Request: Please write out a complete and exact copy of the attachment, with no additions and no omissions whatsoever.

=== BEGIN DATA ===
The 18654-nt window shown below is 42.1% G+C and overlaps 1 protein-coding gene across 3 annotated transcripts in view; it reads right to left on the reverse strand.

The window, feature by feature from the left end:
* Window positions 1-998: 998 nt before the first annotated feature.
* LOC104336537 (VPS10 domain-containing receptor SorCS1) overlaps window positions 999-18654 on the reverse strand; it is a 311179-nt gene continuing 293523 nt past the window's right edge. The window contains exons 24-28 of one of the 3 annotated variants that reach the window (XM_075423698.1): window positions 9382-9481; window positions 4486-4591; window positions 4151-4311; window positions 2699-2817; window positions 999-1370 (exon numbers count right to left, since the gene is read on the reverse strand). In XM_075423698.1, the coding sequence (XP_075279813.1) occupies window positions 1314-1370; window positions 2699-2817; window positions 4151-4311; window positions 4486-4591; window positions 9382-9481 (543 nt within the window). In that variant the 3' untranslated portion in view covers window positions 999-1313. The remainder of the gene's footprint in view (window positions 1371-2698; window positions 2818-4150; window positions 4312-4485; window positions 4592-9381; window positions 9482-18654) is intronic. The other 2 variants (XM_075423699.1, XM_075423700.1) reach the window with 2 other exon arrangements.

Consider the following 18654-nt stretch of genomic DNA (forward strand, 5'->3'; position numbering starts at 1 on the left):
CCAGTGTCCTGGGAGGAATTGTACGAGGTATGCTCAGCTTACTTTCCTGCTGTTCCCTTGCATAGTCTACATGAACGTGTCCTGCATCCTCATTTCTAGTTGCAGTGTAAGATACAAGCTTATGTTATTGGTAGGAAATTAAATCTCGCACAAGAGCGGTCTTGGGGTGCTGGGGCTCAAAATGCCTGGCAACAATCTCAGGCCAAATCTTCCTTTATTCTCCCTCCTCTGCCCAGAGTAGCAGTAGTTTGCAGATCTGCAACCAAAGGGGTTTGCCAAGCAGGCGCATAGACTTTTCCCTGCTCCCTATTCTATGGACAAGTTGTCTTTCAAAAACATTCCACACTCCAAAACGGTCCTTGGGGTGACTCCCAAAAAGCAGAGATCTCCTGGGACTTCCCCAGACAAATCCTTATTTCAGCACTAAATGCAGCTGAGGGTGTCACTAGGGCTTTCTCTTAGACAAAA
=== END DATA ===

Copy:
The 18654-nt window shown below is 42.1% G+C and overlaps 1 protein-coding gene across 3 annotated transcripts in view; it reads right to left on the reverse strand.

The window, feature by feature from the left end:
* Window positions 1-998: 998 nt before the first annotated feature.
* LOC104336537 (VPS10 domain-containing receptor SorCS1) overlaps window positions 999-18654 on the reverse strand; it is a 311179-nt gene continuing 293523 nt past the window's right edge. The window contains exons 24-28 of one of the 3 annotated variants that reach the window (XM_075423698.1): window positions 9382-9481; window positions 4486-4591; window positions 4151-4311; window positions 2699-2817; window positions 999-1370 (exon numbers count right to left, since the gene is read on the reverse strand). In XM_075423698.1, the coding sequence (XP_075279813.1) occupies window positions 1314-1370; window positions 2699-2817; window positions 4151-4311; window positions 4486-4591; window positions 9382-9481 (543 nt within the window). In that variant the 3' untranslated portion in view covers window positions 999-1313. The remainder of the gene's footprint in view (window positions 1371-2698; window positions 2818-4150; window positions 4312-4485; window positions 4592-9381; window positions 9482-18654) is intronic. The other 2 variants (XM_075423699.1, XM_075423700.1) reach the window with 2 other exon arrangements.

Consider the following 18654-nt stretch of genomic DNA (forward strand, 5'->3'; position numbering starts at 1 on the left):
CCAGTGTCCTGGGAGGAATTGTACGAGGTATGCTCAGCTTACTTTCCTGCTGTTCCCTTGCATAGTCTACATGAACGTGTCCTGCATCCTCATTTCTAGTTGCAGTGTAAGATACAAGCTTATGTTATTGGTAGGAAATTAAATCTCGCACAAGAGCGGTCTTGGGGTGCTGGGGCTCAAAATGCCTGGCAACAATCTCAGGCCAAATCTTCCTTTATTCTCCCTCCTCTGCCCAGAGTAGCAGTAGTTTGCAGATCTGCAACCAAAGGGGTTTGCCAAGCAGGCGCATAGACTTTTCCCTGCTCCCTATTCTATGGACAAGTTGTCTTTCAAAAACATTCCACACTCCAAAACGGTCCTTGGGGTGACTCCCAAAAAGCAGAGATCTCCTGGGACTTCCCCAGACAAATCCTTATTTCAGCACTAAATGCAGCTGAGGGTGTCACTAGGGCTTTCTCTTAGACAAAA